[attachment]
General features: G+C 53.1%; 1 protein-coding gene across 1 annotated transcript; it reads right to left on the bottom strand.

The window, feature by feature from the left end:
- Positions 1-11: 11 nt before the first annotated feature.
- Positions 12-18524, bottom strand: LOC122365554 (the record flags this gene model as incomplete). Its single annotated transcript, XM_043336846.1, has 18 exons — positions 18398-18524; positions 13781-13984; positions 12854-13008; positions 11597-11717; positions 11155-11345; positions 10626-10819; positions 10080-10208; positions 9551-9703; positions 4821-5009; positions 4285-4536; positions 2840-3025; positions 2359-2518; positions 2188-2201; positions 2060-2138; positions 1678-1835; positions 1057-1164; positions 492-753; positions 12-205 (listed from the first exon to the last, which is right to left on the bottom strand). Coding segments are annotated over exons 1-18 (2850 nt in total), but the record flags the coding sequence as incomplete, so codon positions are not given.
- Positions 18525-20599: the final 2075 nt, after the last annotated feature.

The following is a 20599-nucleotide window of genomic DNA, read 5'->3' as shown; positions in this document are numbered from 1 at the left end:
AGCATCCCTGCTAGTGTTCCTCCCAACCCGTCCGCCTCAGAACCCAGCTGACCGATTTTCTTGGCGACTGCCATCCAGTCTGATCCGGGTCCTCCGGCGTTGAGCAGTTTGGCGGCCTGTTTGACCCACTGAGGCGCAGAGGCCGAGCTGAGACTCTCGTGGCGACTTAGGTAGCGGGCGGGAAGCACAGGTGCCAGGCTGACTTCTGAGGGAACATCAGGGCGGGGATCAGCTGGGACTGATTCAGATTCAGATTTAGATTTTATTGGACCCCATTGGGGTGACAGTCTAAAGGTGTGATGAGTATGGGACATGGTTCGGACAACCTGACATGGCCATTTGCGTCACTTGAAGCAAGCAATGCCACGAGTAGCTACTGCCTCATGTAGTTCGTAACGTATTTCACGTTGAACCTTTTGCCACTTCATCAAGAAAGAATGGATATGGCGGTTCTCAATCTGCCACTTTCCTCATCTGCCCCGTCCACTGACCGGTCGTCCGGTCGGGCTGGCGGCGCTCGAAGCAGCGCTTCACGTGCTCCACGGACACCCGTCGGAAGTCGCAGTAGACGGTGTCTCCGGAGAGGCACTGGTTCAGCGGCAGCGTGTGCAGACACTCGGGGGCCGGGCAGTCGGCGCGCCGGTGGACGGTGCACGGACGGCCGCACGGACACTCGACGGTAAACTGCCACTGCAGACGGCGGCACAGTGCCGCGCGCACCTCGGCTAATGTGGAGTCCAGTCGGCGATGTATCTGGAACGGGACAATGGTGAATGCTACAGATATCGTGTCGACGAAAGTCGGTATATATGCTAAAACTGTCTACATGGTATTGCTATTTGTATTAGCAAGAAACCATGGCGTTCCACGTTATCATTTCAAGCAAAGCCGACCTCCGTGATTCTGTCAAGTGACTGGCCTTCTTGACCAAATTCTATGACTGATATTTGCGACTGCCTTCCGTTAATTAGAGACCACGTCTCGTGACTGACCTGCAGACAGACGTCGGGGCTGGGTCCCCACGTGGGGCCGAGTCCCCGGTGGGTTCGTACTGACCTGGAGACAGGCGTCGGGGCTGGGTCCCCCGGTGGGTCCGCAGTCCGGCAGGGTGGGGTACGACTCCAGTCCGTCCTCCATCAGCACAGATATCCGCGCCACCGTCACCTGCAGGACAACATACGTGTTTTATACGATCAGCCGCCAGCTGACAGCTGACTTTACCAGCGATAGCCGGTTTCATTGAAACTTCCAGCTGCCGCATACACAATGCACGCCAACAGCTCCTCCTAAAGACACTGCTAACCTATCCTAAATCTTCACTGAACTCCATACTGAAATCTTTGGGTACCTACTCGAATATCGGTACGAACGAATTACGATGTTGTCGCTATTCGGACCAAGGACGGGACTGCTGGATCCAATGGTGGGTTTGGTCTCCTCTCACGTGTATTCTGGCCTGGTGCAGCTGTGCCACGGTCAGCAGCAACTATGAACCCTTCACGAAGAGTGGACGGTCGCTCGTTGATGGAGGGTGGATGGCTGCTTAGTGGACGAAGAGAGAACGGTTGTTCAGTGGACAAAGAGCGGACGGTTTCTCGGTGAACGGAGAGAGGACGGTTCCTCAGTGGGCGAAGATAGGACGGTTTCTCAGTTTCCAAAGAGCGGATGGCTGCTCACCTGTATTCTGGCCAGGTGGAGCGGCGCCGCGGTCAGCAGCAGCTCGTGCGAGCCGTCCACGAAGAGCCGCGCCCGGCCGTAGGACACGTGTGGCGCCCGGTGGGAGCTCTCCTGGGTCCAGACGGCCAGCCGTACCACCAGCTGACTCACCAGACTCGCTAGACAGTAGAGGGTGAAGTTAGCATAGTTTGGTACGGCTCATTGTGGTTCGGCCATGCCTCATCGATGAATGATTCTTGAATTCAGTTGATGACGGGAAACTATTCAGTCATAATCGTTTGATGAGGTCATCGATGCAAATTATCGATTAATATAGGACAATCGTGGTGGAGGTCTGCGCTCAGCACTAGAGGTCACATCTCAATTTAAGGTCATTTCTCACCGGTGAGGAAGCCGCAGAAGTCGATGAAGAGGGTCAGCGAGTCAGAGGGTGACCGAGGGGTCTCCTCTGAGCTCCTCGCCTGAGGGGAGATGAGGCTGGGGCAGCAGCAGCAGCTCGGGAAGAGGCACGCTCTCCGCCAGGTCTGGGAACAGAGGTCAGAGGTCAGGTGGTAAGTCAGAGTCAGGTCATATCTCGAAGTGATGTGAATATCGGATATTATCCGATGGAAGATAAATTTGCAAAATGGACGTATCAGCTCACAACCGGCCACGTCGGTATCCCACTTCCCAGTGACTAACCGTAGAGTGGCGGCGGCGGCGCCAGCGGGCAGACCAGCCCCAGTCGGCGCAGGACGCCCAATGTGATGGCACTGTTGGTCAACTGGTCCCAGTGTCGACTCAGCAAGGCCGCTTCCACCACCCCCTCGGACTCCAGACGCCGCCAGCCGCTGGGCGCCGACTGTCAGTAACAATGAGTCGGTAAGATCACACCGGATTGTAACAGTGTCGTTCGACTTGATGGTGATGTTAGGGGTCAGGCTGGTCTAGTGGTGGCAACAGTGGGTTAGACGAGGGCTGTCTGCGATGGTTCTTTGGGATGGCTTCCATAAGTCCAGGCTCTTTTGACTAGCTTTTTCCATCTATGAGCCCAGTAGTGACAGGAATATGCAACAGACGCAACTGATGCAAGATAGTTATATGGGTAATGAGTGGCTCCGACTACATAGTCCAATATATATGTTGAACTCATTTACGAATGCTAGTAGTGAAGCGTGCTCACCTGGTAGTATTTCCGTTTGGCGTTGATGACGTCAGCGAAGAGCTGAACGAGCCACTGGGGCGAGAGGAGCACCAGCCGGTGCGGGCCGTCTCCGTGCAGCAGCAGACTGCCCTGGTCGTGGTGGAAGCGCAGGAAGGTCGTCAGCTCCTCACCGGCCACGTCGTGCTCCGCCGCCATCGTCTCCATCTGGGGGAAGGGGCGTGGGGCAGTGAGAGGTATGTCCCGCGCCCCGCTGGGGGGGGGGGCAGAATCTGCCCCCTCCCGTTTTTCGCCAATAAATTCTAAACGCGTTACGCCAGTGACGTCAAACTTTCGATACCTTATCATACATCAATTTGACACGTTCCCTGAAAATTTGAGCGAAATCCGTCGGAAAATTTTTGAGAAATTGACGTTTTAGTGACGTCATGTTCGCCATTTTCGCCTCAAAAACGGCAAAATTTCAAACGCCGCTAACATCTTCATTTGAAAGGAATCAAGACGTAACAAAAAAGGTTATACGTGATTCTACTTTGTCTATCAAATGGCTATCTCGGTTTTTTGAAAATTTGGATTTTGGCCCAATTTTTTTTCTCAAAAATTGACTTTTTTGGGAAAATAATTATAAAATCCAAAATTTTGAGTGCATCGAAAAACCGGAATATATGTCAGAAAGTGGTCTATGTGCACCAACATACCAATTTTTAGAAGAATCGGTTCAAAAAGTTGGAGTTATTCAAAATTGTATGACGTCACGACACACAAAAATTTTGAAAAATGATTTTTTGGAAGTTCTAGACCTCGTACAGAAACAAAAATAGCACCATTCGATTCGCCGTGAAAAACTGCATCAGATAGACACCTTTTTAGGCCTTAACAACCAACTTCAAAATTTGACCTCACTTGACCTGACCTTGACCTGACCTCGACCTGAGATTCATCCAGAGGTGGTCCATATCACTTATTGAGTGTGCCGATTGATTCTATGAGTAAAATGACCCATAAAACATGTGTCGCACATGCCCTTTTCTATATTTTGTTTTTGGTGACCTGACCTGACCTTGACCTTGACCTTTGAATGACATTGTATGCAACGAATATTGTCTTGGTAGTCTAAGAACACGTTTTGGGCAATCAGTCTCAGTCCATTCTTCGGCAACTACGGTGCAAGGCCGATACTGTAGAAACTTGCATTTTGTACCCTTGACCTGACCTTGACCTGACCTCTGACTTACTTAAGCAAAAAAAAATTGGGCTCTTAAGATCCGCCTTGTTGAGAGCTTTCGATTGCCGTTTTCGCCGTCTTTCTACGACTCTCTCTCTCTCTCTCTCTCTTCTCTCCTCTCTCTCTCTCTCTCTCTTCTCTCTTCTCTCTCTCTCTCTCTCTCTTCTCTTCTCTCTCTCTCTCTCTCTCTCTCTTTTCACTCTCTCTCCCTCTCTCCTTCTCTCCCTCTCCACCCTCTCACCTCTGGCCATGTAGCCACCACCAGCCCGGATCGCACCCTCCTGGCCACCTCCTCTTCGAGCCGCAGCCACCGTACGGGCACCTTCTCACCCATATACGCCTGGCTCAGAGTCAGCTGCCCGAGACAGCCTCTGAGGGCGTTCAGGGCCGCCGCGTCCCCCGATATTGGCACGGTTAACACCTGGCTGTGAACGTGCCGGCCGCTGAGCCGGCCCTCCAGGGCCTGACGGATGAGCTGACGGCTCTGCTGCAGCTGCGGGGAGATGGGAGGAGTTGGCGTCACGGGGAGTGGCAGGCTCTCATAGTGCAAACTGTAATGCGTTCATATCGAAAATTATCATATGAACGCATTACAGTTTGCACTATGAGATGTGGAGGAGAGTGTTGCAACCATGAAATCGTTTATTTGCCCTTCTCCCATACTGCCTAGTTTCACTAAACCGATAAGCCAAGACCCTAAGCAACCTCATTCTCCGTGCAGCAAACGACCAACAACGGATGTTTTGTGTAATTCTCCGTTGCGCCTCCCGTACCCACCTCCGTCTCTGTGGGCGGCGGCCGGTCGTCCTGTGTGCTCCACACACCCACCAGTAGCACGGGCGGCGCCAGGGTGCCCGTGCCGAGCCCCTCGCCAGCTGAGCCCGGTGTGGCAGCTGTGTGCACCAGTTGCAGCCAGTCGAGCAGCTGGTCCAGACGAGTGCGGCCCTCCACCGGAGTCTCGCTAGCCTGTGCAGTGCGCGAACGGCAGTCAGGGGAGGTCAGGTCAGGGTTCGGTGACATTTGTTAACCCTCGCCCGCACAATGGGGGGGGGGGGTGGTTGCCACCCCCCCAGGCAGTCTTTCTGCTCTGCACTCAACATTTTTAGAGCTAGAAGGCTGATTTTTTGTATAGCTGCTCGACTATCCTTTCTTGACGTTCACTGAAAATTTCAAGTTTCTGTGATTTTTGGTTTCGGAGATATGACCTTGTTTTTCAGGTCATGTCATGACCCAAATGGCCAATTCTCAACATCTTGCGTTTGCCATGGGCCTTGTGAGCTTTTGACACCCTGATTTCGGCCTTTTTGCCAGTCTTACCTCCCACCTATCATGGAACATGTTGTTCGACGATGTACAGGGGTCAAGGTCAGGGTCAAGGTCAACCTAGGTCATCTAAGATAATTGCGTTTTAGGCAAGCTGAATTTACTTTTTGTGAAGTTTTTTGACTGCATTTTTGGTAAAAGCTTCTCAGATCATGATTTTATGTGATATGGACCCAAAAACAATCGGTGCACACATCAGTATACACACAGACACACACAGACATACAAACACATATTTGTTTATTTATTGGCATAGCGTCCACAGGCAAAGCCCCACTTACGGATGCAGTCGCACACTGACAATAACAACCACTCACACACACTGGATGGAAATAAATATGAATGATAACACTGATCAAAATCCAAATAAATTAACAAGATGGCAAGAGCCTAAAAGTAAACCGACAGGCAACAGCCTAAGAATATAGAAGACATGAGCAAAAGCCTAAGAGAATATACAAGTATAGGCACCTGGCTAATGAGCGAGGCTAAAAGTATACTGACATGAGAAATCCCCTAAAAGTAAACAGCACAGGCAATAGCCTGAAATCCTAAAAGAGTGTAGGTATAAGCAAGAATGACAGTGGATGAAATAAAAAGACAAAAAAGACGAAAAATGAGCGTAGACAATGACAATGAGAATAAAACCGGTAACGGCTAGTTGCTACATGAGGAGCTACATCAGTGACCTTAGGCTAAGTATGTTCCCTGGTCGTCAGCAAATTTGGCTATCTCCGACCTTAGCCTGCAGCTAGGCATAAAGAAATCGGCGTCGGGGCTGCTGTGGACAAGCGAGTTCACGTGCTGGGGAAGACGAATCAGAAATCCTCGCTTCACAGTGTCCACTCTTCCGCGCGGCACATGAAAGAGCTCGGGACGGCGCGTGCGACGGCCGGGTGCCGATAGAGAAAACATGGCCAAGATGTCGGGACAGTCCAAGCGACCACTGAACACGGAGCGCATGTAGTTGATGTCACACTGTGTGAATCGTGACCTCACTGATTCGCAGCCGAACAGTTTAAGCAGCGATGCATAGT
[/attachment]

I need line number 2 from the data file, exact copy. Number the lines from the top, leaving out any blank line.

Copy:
The window, feature by feature from the left end: